For this project Haley Ryan and I built our own site-specific projection screen in the commons of the Weitz Center for Creativity at Carleton College. This screen is composed of 5 large tree branches which we sanded down, painted white and suspended above the tables and couches of the commons. The seed for this project came from our observation of the white pipes and beams that traverse the high ceiling of the commons like the canopy of a geometric white rain forest, but also from a desire to put the location of the Weitz into dialogue with the Cowling Arboretum, the nature reserve that abuts the campus. The Weitz is the place where I have spent the vast majority of my ‘official’ time at Carleton, spending countless hours there in classes, working on assignments and working at my two campus jobs. The Arb on the other hand is the place in which I have spent much my most important ‘unofficial’ time at Carleton, as it has served as the backdrop to many of the moments that feel most important to me on a visceral emotional level as I look back on the past 3 years. Both sites, then, are highly personal.
This is not necessarily the first time I have put the two spaces into conversation, as most of the films I have made while at Carleton were shot in the Arb and edited and screened in the Weitz. However, this project differs both in that it brings actual physical material from the Arb into the Weitz and in that it evinces a greater reciprocity between the two sites, prompting viewers to reconsider both, whereas in earlier projects I mostly just used the Weitz as a tool by which to explore my relationship to the Arb.
The juxtaposition of the two sites reflects on and ultimately serves to erode a larger duality that exists in our mind between ‘natural’ and ‘unnatural’ spaces. We think of places like the Weitz as being unnatural, but when we really think about it we find that our whole concept of ‘unnatural’ is riddled with contradictions. Human beings are after all naturally occurring elements; therefore their structures are too, just as a beaver’s dam is natural. By stripping the branches of their ‘natural’ texture and color but leaving their form, we set up a visual metaphor between the branches and the pipes, which are not really any more or less natural. The only difference is that the material that makes up the pipes has been reformed in addition to being retextured and recolored.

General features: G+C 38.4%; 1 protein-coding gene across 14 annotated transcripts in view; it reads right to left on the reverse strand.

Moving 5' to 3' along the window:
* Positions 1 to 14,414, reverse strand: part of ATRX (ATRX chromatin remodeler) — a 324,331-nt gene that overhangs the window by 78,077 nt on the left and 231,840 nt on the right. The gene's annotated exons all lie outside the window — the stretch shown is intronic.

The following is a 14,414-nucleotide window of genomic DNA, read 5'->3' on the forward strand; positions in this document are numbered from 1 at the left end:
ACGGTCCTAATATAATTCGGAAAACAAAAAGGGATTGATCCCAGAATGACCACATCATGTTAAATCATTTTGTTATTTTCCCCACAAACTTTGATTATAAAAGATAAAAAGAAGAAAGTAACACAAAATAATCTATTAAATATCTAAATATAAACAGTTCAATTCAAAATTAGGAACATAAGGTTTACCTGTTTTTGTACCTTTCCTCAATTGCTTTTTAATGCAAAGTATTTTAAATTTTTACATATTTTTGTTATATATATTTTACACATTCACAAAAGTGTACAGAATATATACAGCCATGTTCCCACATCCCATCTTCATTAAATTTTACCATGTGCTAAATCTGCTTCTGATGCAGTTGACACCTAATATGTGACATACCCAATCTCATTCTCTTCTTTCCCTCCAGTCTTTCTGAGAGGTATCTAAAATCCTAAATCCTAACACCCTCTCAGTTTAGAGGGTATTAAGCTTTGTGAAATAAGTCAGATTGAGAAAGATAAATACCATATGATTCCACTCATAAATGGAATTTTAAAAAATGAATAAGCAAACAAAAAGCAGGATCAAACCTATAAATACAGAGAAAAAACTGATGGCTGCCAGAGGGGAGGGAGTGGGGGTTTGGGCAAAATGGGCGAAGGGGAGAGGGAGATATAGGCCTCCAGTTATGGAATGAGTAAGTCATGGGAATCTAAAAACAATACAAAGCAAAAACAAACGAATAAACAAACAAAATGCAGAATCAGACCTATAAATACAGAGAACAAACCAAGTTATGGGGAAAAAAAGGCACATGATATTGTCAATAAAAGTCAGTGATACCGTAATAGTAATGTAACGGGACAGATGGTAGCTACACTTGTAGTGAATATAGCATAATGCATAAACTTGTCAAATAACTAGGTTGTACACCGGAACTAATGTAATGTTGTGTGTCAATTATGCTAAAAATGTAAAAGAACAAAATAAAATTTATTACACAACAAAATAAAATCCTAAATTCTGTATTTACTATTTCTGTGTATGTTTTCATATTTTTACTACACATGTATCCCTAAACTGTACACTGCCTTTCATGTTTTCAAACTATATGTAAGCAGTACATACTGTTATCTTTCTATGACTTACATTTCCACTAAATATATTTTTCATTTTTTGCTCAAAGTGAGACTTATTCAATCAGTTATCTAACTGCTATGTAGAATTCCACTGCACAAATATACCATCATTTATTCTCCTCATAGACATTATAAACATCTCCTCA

The stripping and painting was not the end of the process, however, as we then renaturalized the branches in a thoroughly unnatural way by projecting heavily distorted footage of a forest upon them. This gesture pushes our critique of the natural/unnatural duality to a breaking point. Are the branches more or less natural when these images are projected onto them?
The natural/unnatural theme is also interrogated by the manner in which the work will be displayed this winter. The projector will be programmed to turn on at 10:00 pm, when the fluorescent lights in the Weitz automatically turn off. During the day the screen, stationed by a large wall of windows, is illuminated primarily by light from the sun, but at night it is illuminated by unnatural sources, the florescent lights and the projector. This calls into question how our notion of time is influenced by an apparent shift from a natural world to an unnatural world, as everything we do after the sun goes down is in some way propped up by the unnatural, whether it is a simple bonfire or an advanced technology like a projector.
Another dynamic at work in this scheduling is the connection between experience of the natural and socioeconomic privilege, as after 9:00 pm only people with a Carleton ID may enter the Weitz. This leads to a situation where only those privileged enough to attend this pricey liberal arts college are privy to this rendering of the natural. This reflects a larger trend that I find very concerning, in which experience of the natural world is increasingly restricted to a privileged few.